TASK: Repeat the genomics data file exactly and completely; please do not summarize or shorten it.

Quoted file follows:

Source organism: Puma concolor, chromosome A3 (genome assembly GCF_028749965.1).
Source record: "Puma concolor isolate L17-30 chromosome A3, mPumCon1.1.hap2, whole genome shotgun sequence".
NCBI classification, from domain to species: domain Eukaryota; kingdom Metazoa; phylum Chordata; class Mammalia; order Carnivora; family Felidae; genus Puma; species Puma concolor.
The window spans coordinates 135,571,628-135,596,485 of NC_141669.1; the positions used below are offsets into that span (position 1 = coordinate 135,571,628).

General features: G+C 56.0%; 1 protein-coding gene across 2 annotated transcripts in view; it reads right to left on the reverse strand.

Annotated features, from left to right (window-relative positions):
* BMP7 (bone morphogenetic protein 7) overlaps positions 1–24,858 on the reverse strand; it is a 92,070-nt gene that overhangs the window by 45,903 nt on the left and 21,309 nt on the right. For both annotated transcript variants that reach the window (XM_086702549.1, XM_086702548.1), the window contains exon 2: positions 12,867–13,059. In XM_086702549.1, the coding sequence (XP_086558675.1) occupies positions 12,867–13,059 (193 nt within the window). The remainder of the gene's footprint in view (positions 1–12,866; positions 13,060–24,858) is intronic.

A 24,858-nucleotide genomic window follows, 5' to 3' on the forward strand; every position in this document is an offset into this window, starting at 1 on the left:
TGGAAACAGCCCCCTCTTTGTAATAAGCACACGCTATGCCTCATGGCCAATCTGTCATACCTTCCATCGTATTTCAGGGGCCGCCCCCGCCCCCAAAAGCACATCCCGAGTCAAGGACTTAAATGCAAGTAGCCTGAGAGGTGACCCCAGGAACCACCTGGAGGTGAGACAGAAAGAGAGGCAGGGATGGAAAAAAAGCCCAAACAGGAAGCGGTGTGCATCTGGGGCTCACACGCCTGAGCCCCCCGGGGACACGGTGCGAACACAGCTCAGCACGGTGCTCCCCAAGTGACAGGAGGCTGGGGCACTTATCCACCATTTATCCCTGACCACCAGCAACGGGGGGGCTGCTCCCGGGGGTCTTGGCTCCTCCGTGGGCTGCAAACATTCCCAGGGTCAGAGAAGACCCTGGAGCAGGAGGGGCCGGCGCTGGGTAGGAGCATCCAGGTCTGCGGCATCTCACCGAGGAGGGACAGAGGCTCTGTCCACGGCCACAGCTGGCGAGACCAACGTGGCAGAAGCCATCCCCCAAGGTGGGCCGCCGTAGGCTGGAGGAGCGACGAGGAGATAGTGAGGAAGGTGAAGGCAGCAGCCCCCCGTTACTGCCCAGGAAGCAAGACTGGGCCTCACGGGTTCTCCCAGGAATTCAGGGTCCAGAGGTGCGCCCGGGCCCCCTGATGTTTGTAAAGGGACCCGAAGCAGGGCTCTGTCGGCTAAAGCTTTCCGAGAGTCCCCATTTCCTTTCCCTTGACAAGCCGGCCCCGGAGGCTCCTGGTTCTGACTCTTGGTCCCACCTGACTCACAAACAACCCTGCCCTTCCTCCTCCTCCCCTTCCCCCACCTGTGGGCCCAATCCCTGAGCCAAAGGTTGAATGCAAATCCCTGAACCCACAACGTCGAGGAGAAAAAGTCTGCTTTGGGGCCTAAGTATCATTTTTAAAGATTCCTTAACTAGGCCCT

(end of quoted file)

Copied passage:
Source organism: Puma concolor, chromosome A3 (genome assembly GCF_028749965.1).
Source record: "Puma concolor isolate L17-30 chromosome A3, mPumCon1.1.hap2, whole genome shotgun sequence".
NCBI classification, from domain to species: domain Eukaryota; kingdom Metazoa; phylum Chordata; class Mammalia; order Carnivora; family Felidae; genus Puma; species Puma concolor.
The window spans coordinates 135,571,628-135,596,485 of NC_141669.1; the positions used below are offsets into that span (position 1 = coordinate 135,571,628).

General features: G+C 56.0%; 1 protein-coding gene across 2 annotated transcripts in view; it reads right to left on the reverse strand.

Annotated features, from left to right (window-relative positions):
* BMP7 (bone morphogenetic protein 7) overlaps positions 1–24,858 on the reverse strand; it is a 92,070-nt gene that overhangs the window by 45,903 nt on the left and 21,309 nt on the right. For both annotated transcript variants that reach the window (XM_086702549.1, XM_086702548.1), the window contains exon 2: positions 12,867–13,059. In XM_086702549.1, the coding sequence (XP_086558675.1) occupies positions 12,867–13,059 (193 nt within the window). The remainder of the gene's footprint in view (positions 1–12,866; positions 13,060–24,858) is intronic.

A 24,858-nucleotide genomic window follows, 5' to 3' on the forward strand; every position in this document is an offset into this window, starting at 1 on the left:
TGGAAACAGCCCCCTCTTTGTAATAAGCACACGCTATGCCTCATGGCCAATCTGTCATACCTTCCATCGTATTTCAGGGGCCGCCCCCGCCCCCAAAAGCACATCCCGAGTCAAGGACTTAAATGCAAGTAGCCTGAGAGGTGACCCCAGGAACCACCTGGAGGTGAGACAGAAAGAGAGGCAGGGATGGAAAAAAAGCCCAAACAGGAAGCGGTGTGCATCTGGGGCTCACACGCCTGAGCCCCCCGGGGACACGGTGCGAACACAGCTCAGCACGGTGCTCCCCAAGTGACAGGAGGCTGGGGCACTTATCCACCATTTATCCCTGACCACCAGCAACGGGGGGGCTGCTCCCGGGGGTCTTGGCTCCTCCGTGGGCTGCAAACATTCCCAGGGTCAGAGAAGACCCTGGAGCAGGAGGGGCCGGCGCTGGGTAGGAGCATCCAGGTCTGCGGCATCTCACCGAGGAGGGACAGAGGCTCTGTCCACGGCCACAGCTGGCGAGACCAACGTGGCAGAAGCCATCCCCCAAGGTGGGCCGCCGTAGGCTGGAGGAGCGACGAGGAGATAGTGAGGAAGGTGAAGGCAGCAGCCCCCCGTTACTGCCCAGGAAGCAAGACTGGGCCTCACGGGTTCTCCCAGGAATTCAGGGTCCAGAGGTGCGCCCGGGCCCCCTGATGTTTGTAAAGGGACCCGAAGCAGGGCTCTGTCGGCTAAAGCTTTCCGAGAGTCCCCATTTCCTTTCCCTTGACAAGCCGGCCCCGGAGGCTCCTGGTTCTGACTCTTGGTCCCACCTGACTCACAAACAACCCTGCCCTTCCTCCTCCTCCCCTTCCCCCACCTGTGGGCCCAATCCCTGAGCCAAAGGTTGAATGCAAATCCCTGAACCCACAACGTCGAGGAGAAAAAGTCTGCTTTGGGGCCTAAGTATCATTTTTAAAGATTCCTTAACTAGGCCCT